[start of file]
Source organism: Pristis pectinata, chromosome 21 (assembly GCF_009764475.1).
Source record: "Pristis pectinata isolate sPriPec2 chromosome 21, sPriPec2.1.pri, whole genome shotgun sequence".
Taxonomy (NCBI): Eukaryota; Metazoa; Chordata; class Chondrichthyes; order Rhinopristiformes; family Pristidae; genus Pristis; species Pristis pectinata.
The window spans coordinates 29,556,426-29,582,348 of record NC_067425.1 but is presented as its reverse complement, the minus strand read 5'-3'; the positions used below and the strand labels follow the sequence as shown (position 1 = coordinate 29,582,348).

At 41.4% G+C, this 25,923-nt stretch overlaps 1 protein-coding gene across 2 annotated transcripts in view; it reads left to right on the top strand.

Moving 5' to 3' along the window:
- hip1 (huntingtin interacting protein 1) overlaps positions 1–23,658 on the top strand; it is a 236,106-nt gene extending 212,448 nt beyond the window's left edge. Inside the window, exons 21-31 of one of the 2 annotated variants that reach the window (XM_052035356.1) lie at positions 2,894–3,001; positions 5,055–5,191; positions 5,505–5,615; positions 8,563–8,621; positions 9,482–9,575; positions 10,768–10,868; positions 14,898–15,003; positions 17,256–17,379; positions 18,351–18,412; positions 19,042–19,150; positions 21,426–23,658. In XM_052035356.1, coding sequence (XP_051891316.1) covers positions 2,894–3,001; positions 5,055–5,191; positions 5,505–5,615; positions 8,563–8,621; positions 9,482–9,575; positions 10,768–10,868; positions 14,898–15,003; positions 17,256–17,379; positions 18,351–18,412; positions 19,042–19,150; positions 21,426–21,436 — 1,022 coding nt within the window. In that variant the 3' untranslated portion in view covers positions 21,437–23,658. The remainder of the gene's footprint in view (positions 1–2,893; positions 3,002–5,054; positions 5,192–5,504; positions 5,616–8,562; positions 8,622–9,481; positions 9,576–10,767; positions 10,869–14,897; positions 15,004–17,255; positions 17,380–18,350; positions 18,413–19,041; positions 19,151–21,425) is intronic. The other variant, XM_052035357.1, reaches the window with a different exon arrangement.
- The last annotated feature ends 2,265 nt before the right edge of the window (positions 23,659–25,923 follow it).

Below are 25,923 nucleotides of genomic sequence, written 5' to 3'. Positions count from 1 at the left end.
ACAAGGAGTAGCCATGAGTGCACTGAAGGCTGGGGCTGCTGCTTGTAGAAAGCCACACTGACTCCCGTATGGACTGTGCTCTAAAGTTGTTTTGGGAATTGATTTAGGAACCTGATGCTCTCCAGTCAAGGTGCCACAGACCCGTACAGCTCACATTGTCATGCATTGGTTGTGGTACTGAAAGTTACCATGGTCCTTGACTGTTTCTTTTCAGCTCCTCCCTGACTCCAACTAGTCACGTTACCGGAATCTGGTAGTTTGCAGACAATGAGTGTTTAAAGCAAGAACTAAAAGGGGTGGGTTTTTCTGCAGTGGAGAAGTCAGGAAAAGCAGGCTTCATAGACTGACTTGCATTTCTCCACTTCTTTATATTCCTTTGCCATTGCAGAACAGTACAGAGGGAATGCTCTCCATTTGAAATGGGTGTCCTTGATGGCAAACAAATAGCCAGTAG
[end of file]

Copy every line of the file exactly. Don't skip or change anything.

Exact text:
Source organism: Pristis pectinata, chromosome 21 (assembly GCF_009764475.1).
Source record: "Pristis pectinata isolate sPriPec2 chromosome 21, sPriPec2.1.pri, whole genome shotgun sequence".
Taxonomy (NCBI): Eukaryota; Metazoa; Chordata; class Chondrichthyes; order Rhinopristiformes; family Pristidae; genus Pristis; species Pristis pectinata.
The window spans coordinates 29,556,426-29,582,348 of record NC_067425.1 but is presented as its reverse complement, the minus strand read 5'-3'; the positions used below and the strand labels follow the sequence as shown (position 1 = coordinate 29,582,348).

At 41.4% G+C, this 25,923-nt stretch overlaps 1 protein-coding gene across 2 annotated transcripts in view; it reads left to right on the top strand.

Moving 5' to 3' along the window:
- hip1 (huntingtin interacting protein 1) overlaps positions 1–23,658 on the top strand; it is a 236,106-nt gene extending 212,448 nt beyond the window's left edge. Inside the window, exons 21-31 of one of the 2 annotated variants that reach the window (XM_052035356.1) lie at positions 2,894–3,001; positions 5,055–5,191; positions 5,505–5,615; positions 8,563–8,621; positions 9,482–9,575; positions 10,768–10,868; positions 14,898–15,003; positions 17,256–17,379; positions 18,351–18,412; positions 19,042–19,150; positions 21,426–23,658. In XM_052035356.1, coding sequence (XP_051891316.1) covers positions 2,894–3,001; positions 5,055–5,191; positions 5,505–5,615; positions 8,563–8,621; positions 9,482–9,575; positions 10,768–10,868; positions 14,898–15,003; positions 17,256–17,379; positions 18,351–18,412; positions 19,042–19,150; positions 21,426–21,436 — 1,022 coding nt within the window. In that variant the 3' untranslated portion in view covers positions 21,437–23,658. The remainder of the gene's footprint in view (positions 1–2,893; positions 3,002–5,054; positions 5,192–5,504; positions 5,616–8,562; positions 8,622–9,481; positions 9,576–10,767; positions 10,869–14,897; positions 15,004–17,255; positions 17,380–18,350; positions 18,413–19,041; positions 19,151–21,425) is intronic. The other variant, XM_052035357.1, reaches the window with a different exon arrangement.
- The last annotated feature ends 2,265 nt before the right edge of the window (positions 23,659–25,923 follow it).

Below are 25,923 nucleotides of genomic sequence, written 5' to 3'. Positions count from 1 at the left end.
ACAAGGAGTAGCCATGAGTGCACTGAAGGCTGGGGCTGCTGCTTGTAGAAAGCCACACTGACTCCCGTATGGACTGTGCTCTAAAGTTGTTTTGGGAATTGATTTAGGAACCTGATGCTCTCCAGTCAAGGTGCCACAGACCCGTACAGCTCACATTGTCATGCATTGGTTGTGGTACTGAAAGTTACCATGGTCCTTGACTGTTTCTTTTCAGCTCCTCCCTGACTCCAACTAGTCACGTTACCGGAATCTGGTAGTTTGCAGACAATGAGTGTTTAAAGCAAGAACTAAAAGGGGTGGGTTTTTCTGCAGTGGAGAAGTCAGGAAAAGCAGGCTTCATAGACTGACTTGCATTTCTCCACTTCTTTATATTCCTTTGCCATTGCAGAACAGTACAGAGGGAATGCTCTCCATTTGAAATGGGTGTCCTTGATGGCAAACAAATAGCCAGTAG